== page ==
Small World Labs has created entire social networking interfaces for professional and interest-based communities like ClassicalLounge.com and Sacramento-based PBS affiliate KVIE.
Behemoths like MySpace, Facebook and YouTube have won the lion's share of media attention around the social networking trend, but many smaller vertical plays have emerged in the space as well. With these sites, specialization is the rule, and there is perhaps more room for marketers to build brands and deliver targeted messages.
One firm enabling the niche approach is Small World Labs (SWL). The company has created entire social networking interfaces for professional and interest-based communities like ClassicalLounge.com, a community for classical musicians, and Sacramento-based PBS affiliate KVIE -- not only to help them connect with their community, but also use the space to push their own brand. SWL has picked up 15 such clients in just under two years since its official launch
"We tailor the content, look, and feel [of] each customer's site, giving them a fully branded offering," explained SWL CEO and Founder Michael Wilson. "This is the main difference between using SWL and MySpace, LinkedIn, or Yahoo Groups to connect together your constituents. With SWL you control the social or professional network, you control the look and feel, you control the structure of interactions, and most importantly, you get the credit for offering this important service to your constituents."
The Austin, Texas-based company offers a range of features commonly associated with social networking, including a rich text editor to add text or html to blogs, photo albums, RSS news feeds, and Evite-like functionality. For community-owners, the platform can monitor ad placements and analytics, while enabling interactions with site members.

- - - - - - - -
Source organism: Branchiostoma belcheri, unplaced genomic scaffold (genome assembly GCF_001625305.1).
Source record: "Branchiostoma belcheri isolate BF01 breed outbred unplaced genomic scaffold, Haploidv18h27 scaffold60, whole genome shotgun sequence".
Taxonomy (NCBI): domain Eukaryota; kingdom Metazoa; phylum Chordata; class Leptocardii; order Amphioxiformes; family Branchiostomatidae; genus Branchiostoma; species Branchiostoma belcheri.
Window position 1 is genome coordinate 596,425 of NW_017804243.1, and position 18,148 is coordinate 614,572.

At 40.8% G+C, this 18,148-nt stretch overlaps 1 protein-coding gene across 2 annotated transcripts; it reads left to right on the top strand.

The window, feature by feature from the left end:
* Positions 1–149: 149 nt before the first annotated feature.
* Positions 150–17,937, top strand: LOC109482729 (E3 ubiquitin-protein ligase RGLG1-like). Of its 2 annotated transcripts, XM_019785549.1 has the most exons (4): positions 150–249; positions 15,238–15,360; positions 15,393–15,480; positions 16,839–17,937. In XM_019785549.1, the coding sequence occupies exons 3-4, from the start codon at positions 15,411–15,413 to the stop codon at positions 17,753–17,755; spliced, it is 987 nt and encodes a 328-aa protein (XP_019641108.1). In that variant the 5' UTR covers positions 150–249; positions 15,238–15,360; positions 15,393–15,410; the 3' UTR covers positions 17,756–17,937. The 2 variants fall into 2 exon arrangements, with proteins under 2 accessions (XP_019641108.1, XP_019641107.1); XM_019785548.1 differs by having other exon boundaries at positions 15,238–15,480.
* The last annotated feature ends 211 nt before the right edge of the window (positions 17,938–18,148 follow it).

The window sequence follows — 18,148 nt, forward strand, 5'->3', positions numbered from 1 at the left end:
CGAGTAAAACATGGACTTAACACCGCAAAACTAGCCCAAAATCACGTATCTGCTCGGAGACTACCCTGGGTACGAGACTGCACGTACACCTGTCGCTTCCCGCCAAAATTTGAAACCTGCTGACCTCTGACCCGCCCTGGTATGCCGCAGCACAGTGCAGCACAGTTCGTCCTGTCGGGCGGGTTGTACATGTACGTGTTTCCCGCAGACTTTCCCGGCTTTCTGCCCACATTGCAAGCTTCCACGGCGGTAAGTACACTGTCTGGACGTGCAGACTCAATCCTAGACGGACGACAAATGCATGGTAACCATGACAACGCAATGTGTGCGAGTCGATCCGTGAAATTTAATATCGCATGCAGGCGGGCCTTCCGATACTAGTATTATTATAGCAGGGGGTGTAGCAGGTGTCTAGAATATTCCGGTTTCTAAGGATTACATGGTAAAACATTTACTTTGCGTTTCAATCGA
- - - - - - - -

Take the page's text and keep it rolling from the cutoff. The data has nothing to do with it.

In a time when larger networks like MySpace have had problems with ad placements running next to sometimes risqué content, marketers are trying to keep a closer watch on the content associated with their campaigns. One way to do that is by targeting smaller, home-grown communities. But risks abound for the do-it-yourself crowd.
"Branded social networks offer marketers an excellent opportunity to test social networking without worrying about whether their ad will appear next to unsavory content -- which has happened on larger networks such as MySpace," said eMarketer Senior Analyst Debra Aho Williamson. "However, the challenge for marketers developing their own networks will be to entice consumers to participate. Some brands may have more success than others."
Cindy Gallop, former chairman of Bartle Bogle Hegarty, sounds a similar cautionary note. "For individual brands, this is an online phenomenon that still plays by offline rules," she said. "People will only gather round and get engaged with a brand if they have good reason to love it and appreciate it. You have to earn the right to have people want to treat you as a badge brand and flag their affiliation with you publicly, whether that's in public offline or online."
However, once a critical mass of site visitors has been reached, advertising can be highly targeted. As Wilson put it, "Having rich user profiles gives [KVIE] much more detailed demographic, behavioral, and interest information about their users which is valuable to their advertisers, driving more advertising revenue."
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Pamela Parker is a former managing editor of ClickZ News, Features, and Experts. She's been covering interactive advertising and marketing since the boom days of 1999, chronicling the dot-com crash and the subsequent rise of the medium. Before working at ClickZ, Parker was associate editor at @NY, a pioneering Web site and e-mail newsletter covering New York new media start-ups. Parker received a master's degree in journalism, with a concentration in new media, from Columbia University's Graduate School of Journalism.
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